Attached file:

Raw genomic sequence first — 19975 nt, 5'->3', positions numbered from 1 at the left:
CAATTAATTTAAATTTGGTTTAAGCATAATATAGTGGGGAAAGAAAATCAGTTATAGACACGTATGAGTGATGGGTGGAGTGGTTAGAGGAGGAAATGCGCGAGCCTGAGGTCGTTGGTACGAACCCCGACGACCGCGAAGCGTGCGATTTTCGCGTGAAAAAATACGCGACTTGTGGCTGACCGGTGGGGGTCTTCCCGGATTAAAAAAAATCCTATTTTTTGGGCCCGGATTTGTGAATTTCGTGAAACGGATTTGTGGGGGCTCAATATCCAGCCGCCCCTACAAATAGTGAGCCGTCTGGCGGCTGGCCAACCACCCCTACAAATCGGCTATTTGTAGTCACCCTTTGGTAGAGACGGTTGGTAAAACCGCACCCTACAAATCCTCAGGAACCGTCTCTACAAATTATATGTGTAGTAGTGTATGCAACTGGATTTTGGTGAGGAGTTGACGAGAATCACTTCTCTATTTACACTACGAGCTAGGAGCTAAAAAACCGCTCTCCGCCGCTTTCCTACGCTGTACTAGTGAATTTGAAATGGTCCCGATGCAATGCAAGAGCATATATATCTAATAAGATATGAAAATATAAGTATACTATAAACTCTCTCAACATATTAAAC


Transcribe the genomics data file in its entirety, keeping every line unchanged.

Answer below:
Raw genomic sequence first — 19975 nt, 5'->3', positions numbered from 1 at the left:
CAATTAATTTAAATTTGGTTTAAGCATAATATAGTGGGGAAAGAAAATCAGTTATAGACACGTATGAGTGATGGGTGGAGTGGTTAGAGGAGGAAATGCGCGAGCCTGAGGTCGTTGGTACGAACCCCGACGACCGCGAAGCGTGCGATTTTCGCGTGAAAAAATACGCGACTTGTGGCTGACCGGTGGGGGTCTTCCCGGATTAAAAAAAATCCTATTTTTTGGGCCCGGATTTGTGAATTTCGTGAAACGGATTTGTGGGGGCTCAATATCCAGCCGCCCCTACAAATAGTGAGCCGTCTGGCGGCTGGCCAACCACCCCTACAAATCGGCTATTTGTAGTCACCCTTTGGTAGAGACGGTTGGTAAAACCGCACCCTACAAATCCTCAGGAACCGTCTCTACAAATTATATGTGTAGTAGTGTATGCAACTGGATTTTGGTGAGGAGTTGACGAGAATCACTTCTCTATTTACACTACGAGCTAGGAGCTAAAAAACCGCTCTCCGCCGCTTTCCTACGCTGTACTAGTGAATTTGAAATGGTCCCGATGCAATGCAAGAGCATATATATCTAATAAGATATGAAAATATAAGTATACTATAAACTCTCTCAACATATTAAAC